Jill Arnold is updating the stats at CesareanRates.com, and according to her new tables, South Miami Hospital has the highest cesarean rate in Florida: 62%.  This is nearly double the national average and 4 times the “threshold not be exceeded” identified by the World Health Organization.  Let’s investigate.

Women have babies at the hospital’s Center for Women and Infants.  Their patient brochure begins, “The philosophy toward childbirth at South Miami Hospital encourages your individuality and supports family involvement.”  Such a statement indicates that the woman can call the shots in her own birth–an admirable goal as long as she is given evidence-based information to make choices.  Except it turns out that she doesn’t actually have a lot of choices.  Nor are routine hospital practices based on evidence.

For instance, here are some example from the “Frequently Asked Questions” page (all emphasis and commentary is mine):

3 Q:  Will I be able to walk or use my birthing ball when I am in labor?
A:  We encourage you to discuss this with your physician as you will want to be familiar with your doctor’s practices.

Um…what are the doctor’s birth ball practices?  Should the woman expect to have to share?

6. Q:  Will I be able to eat in labor? How soon will I be able to eat after the baby is born?
A:  While in labor, it is recommended that you have only ice chips. The presence of food in the stomach may cause nausea and vomiting. In the event you should need anesthesia for your labor, vomiting could cause aspiration of food to the lungs, a condition that is dangerous to you. If you deliver vaginally, you will be able to eat once your recovery is complete.  (…)

“It is recommended” by whom?  There is no evidence base for denying women access to food and drink in labor.  A Cochrane review on the subject notes that depriving women of food and drink leads to longer and more painful labors and concludes, “women should be free to eat and drink in labour, or not, as they wish.”  And when would “recovery be complete”?  Isn’t common wisdom that it takes about 6 weeks to recover from a vaginal birth?  That’s a long time to survive on ice chips.

9. Q:  What is a fetal monitor? Do you have wireless monitors in the labor rooms?
A:  The fetal monitor is used to determine the baby’s well-being prior to birth.  It provides a continuous printed record for the evaluation of uterine activity and the baby’s heart response.  Your obstetrician may decide to use an external or internal monitor. Baptist Hospital does have wireless monitors. These monitors are used when appropriate and available.

Continuous monitoring has been shown to raise the risk of cesarean without producing superior maternal or infant outcomes and it is not recommended for low risk women–not even an initial test strip.  In addition, if the wireless monitor is not available, the woman’s movement would be restricted, which would also go against evidence based practice.  Internal monitoring can be painful and introduces risk of infection.  According to Rebecca Dekker at Evidence Based Birth, “evidence clearly demonstrates that the best option for most women and babies is intermittent auscultation” (meaning using a handheld doppler at intervals throughout labor).  Note that the best practice is not mentioned as an option.  Whoops.

11. Q:  Do you have a Jacuzzi?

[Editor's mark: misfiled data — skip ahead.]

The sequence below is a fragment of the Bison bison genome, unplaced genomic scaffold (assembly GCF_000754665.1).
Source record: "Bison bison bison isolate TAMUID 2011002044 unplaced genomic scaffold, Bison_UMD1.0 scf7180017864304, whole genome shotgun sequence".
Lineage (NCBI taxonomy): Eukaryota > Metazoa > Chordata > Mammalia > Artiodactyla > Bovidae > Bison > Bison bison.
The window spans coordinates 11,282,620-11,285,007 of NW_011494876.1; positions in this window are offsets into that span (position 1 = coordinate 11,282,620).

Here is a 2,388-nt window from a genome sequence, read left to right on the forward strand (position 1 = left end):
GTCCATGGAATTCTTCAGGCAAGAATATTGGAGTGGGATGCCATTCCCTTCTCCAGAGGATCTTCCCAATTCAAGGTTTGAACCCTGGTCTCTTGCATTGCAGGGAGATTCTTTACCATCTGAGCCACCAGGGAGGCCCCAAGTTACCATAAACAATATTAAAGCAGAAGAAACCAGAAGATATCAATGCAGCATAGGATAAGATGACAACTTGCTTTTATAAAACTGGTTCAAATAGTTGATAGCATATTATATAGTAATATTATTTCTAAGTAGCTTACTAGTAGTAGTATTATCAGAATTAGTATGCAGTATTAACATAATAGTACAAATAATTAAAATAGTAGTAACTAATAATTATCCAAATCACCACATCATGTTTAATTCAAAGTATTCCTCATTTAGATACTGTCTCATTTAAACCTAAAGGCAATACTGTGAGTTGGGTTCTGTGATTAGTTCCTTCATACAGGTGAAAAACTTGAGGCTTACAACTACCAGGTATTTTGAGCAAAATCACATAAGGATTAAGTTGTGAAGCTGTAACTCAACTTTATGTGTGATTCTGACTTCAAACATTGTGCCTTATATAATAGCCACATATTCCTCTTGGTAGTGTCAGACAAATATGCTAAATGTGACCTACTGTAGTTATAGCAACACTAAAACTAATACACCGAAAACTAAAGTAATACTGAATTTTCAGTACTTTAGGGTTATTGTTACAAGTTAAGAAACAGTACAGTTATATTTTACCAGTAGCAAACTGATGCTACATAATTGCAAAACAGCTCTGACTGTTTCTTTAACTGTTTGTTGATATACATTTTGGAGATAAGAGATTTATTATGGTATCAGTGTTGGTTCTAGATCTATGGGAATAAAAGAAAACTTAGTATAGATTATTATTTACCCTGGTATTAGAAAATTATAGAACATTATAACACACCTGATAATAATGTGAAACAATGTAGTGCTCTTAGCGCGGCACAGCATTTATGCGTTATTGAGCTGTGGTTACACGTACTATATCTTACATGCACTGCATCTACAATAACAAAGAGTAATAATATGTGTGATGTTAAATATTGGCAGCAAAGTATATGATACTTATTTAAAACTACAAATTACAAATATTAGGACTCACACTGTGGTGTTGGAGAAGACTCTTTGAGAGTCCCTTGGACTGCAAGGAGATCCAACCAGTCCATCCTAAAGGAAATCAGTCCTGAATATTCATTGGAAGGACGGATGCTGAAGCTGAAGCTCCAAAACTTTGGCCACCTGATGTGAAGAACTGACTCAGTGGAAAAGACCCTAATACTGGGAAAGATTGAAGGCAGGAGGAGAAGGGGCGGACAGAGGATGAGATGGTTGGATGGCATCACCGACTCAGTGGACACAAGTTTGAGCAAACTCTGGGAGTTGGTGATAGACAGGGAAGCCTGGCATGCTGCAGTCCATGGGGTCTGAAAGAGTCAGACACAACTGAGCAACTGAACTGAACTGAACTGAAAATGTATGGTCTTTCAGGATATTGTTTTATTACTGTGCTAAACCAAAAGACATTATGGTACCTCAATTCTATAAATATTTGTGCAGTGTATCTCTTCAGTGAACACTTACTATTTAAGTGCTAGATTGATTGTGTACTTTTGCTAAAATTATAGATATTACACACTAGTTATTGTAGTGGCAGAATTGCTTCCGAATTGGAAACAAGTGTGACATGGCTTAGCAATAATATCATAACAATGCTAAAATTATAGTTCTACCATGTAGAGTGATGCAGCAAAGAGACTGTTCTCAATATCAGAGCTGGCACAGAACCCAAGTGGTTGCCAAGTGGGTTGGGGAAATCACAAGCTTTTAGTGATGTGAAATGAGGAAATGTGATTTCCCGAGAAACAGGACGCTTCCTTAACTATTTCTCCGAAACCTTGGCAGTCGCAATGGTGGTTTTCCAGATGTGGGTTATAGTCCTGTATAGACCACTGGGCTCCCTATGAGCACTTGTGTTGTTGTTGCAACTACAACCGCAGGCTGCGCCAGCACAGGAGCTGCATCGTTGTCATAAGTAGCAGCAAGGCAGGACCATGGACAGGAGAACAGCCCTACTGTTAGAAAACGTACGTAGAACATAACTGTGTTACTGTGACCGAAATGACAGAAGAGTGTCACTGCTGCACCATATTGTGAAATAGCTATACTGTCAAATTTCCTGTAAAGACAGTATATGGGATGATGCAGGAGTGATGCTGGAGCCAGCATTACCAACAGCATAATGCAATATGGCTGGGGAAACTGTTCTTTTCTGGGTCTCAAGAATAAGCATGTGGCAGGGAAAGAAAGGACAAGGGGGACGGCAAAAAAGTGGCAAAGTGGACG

A:  Use of the Jacuzzi is based on room availability. In early labor, some patients enjoy relaxing in the Jacuzzi. Use of the Jacuzzi will depend on many circumstances revolving around your labor. Your physician will need to approve its use.

It’s interesting that the question is “do you have a Jacuzzi,” but the answer is about all the reasons a woman won’t be able to use one, even though there is a strong evidence base for laboring in water.

It’s also interesting that a physician would need to approve women’s evidence based requests, while the hospital will require women to follow non-evidence based routines.  This does not seem particularly encouraging of individuality.  Or of health.

Women are told they to be admitted at 3 centimeters’ dilation because that is when they are in active labor, even though the most current recommendations state that women should not be considered in active labor until 5-6 cm.  Early hospital admission tends to lead to unnecessary cascades of  intervention that increase birth costs and can lead to cesarean.

Even regarding non-medical issues, South Miami places limits on what women (or their families) can do.  For instance, their video and photography guidelines have some practical information–tripods shouldn’t be used because they get in the way; doctors and nurses should give their permission before being photographed or video recorded.  But the guidelines, which state that “the birth of a baby is an exciting time” also state that no one is actually allowed to photograph or videotape the birth:

1. For vaginal births, videotaping and photographing are permitted, but only after the birth, and when the baby is dried, cleaned and alert.
2. Videotaping is not allowed during a C-section delivery. Photographs may be taken only after the baby is dried, cleaned and alert.

Since a baby should go skin-to-skin with the mother directly after birth and remain with her there for about an hour, it may be a long time before anyone can get a picture of the baby.  Unless South Miami is not following evidence based recommendations about skin-to-skin contact.  Hmm…

We require labels on food packaging to give nutritional information.  It seems we might benefit from hospital labeling to get health information.  If a woman chooses to abide by non-evidence based practice, that is her right.  But it is disingenuous for a hospital to proclaim that it supports a woman’s individuality in childbirth–as long as her individuality fits their mold.


You can read the second in this series, an analysis of  the Mississippi hospital with the highest cesarean rate, here.